The Downfall of the Plastic Bag: A Global Picture

Posted by & filed under Consumerism, Health & Disease, Society, Soil Erosion & Contamination, Water Contaminaton & Loss.

by Janet Larsen and Savina Venkova Worldwide, a trillion single-use plastic bags are used each year, nearly 2 million each minute. Usage varies widely among countries, from over 400 a year for many East Europeans, to just four a year for people in Denmark and Finland. Plastic bags, made of depletable natural gas or petroleum… Read more »

The Art of Advertising

Posted by & filed under Consumerism, Economics, GMOs, Society.

Let’s face it, we are surrounded by ingenious advertisements. Whether you drive or surf the net, you will inevitably be bombarded, and most probably influenced, by them. I invite you to look beyond what you see and remember that advertising, filmmaking and photography are powerful art forms. To illustrate my point, I have compiled two… Read more »

Report: Energy, Work and Finance

Posted by & filed under Consumerism, Economics, Society.

Click to download report (2.6mb PDF) Politicians and environmental activists often make it seem as if a transition to a green, climate-friendly energy future were primarily a matter of finding and deploying trillions of dollars to replace fossil fuels, improve energy efficiency, solve energy poverty, and so on. But they seldom ask just what these… Read more »

Plastic Bag Bans Spreading in the United States

Posted by & filed under Consumerism, Health & Disease, News, Soil Erosion & Contamination, Water Contaminaton & Loss.

by Janet Larsen and Savina Venkova, Earth Policy Institute Los Angeles rang in the 2014 New Year with a ban on the distribution of plastic bags at the checkout counter of big retailers, making it the largest of the 132 cities and counties around the United States with anti-plastic bag legislation. And a movement that… Read more »

Cheap Oil Begets the Centralization of Power

Posted by & filed under Consumerism, Economics, Global Warming/Climate Change, Peak Oil, Society, Soil Erosion & Contamination, Water Contaminaton & Loss.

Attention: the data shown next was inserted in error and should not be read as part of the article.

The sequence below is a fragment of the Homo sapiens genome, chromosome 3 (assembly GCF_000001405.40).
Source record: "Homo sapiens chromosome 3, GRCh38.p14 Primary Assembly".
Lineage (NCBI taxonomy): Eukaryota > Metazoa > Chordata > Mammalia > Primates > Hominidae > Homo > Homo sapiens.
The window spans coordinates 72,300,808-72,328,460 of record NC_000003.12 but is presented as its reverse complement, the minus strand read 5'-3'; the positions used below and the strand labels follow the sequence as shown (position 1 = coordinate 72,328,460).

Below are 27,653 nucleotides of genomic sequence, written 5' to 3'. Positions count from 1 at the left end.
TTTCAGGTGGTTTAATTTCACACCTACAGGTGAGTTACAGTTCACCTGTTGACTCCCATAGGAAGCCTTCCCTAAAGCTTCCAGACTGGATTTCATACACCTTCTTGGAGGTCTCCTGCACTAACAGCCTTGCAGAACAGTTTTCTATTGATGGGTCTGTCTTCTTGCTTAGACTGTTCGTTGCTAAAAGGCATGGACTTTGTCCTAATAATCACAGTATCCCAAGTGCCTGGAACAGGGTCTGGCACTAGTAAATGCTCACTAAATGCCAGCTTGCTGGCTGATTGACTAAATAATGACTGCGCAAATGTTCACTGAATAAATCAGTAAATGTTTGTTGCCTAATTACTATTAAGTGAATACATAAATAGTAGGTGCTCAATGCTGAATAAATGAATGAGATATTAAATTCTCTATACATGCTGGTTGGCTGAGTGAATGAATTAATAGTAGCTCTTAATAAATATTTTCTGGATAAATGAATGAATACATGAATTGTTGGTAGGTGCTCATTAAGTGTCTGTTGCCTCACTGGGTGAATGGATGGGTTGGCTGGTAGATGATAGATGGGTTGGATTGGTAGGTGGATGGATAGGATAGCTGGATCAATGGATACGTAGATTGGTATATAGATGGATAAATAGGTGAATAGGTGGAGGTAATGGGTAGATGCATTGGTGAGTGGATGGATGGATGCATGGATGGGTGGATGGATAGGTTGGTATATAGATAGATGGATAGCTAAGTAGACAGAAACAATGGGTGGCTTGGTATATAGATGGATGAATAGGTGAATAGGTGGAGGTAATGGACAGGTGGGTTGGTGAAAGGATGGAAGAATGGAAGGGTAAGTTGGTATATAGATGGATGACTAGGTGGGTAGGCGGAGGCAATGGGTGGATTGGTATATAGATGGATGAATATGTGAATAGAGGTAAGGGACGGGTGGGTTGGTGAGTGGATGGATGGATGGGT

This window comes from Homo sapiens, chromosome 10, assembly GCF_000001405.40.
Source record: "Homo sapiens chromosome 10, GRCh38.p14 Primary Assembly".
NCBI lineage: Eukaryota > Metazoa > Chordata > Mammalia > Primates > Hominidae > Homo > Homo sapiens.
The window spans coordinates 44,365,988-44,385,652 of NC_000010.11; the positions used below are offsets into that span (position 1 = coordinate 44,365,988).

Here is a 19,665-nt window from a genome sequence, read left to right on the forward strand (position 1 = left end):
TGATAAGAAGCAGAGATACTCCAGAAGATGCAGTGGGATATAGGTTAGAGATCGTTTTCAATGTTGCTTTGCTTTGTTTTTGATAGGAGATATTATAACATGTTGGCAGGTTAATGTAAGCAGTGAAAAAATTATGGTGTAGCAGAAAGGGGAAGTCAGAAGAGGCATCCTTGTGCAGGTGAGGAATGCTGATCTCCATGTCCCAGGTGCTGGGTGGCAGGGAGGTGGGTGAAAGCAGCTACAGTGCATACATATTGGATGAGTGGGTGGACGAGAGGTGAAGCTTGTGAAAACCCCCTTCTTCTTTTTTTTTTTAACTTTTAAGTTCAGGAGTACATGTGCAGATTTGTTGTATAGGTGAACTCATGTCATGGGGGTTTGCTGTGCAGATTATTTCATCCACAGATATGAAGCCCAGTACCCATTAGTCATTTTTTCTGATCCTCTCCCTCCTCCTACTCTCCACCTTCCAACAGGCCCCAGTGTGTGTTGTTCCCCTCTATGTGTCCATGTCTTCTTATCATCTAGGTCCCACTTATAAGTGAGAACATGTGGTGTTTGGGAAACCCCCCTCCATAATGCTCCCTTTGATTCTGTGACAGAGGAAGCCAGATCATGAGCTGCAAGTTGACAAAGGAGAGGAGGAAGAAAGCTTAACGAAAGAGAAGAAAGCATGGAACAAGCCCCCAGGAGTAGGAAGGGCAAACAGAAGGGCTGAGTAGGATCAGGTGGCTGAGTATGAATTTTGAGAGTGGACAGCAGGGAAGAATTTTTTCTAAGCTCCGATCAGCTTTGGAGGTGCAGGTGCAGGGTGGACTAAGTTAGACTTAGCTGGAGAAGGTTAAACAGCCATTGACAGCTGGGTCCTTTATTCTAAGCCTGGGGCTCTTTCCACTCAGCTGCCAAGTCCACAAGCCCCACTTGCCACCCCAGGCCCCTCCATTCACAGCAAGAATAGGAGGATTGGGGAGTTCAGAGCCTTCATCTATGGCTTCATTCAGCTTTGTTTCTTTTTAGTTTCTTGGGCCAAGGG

The oil age allowed us to do the wrong things with unprecedented speed and efficiency. Oil is an almost ideal energy source. It is relatively easy to extract (until recently) requires little refining, and has an extremely high energy density. The only problem is that there’s not an endless supply of it. To get an… Read more »

Save Our Foodbowl From Coal Mining (NSW, Australia)

Posted by & filed under Consumerism, Economics, Global Warming/Climate Change, Water Contaminaton & Loss.

Please take one minute to send an email to protect our national food-bowl, the Liverpool Plains, and the rich groundwater supplies it depends on. This is an urgent request. BHP are planning on digging the largest underground coal mine in the world under our very best farmlands, on the Liverpool Plains in north-west NSW. Submissions… Read more »

The Meat Industry and Ideas for What We Can Do About It

Posted by & filed under Consumerism, Economics, Health & Disease, Livestock, Society.

Some practical ideas about the meat industry Spacious chicken houses — a stark minority (Photo by David Ashwanden) In many countries, the state of the meat industry is fairly well publicised: poor conditions for animals (see for example 1, 2), strange and unnatural foods and medicines getting into our food chain (see for example 3;… Read more »

Keystone PipeLIES Exposed

Posted by & filed under Consumerism, Global Warming/Climate Change, Health & Disease, Peak Oil, Soil Erosion & Contamination, Water Contaminaton & Loss.

Keystone PipeLIES Exposed (Duration: 23 minutes) This film, produced by the Center for Media and Democracy, debunks the claims of proponents of the Keystone XL pipeline regarding jobs, energy security, gas prices, safety, and climate change. More information about this film and research project, "Keystone PipeLIES Exposed," at pipeliesexposed.org.

The Pig Farmer

Posted by & filed under Consumerism, Health & Disease, Livestock, Society.

One day in Iowa I met a particular gentleman — and I use that term, gentleman, frankly, only because I am trying to be polite, for that is certainly not how I saw him at the time. He owned and ran what he called a “pork production facility.” I, on the other hand, would have… Read more »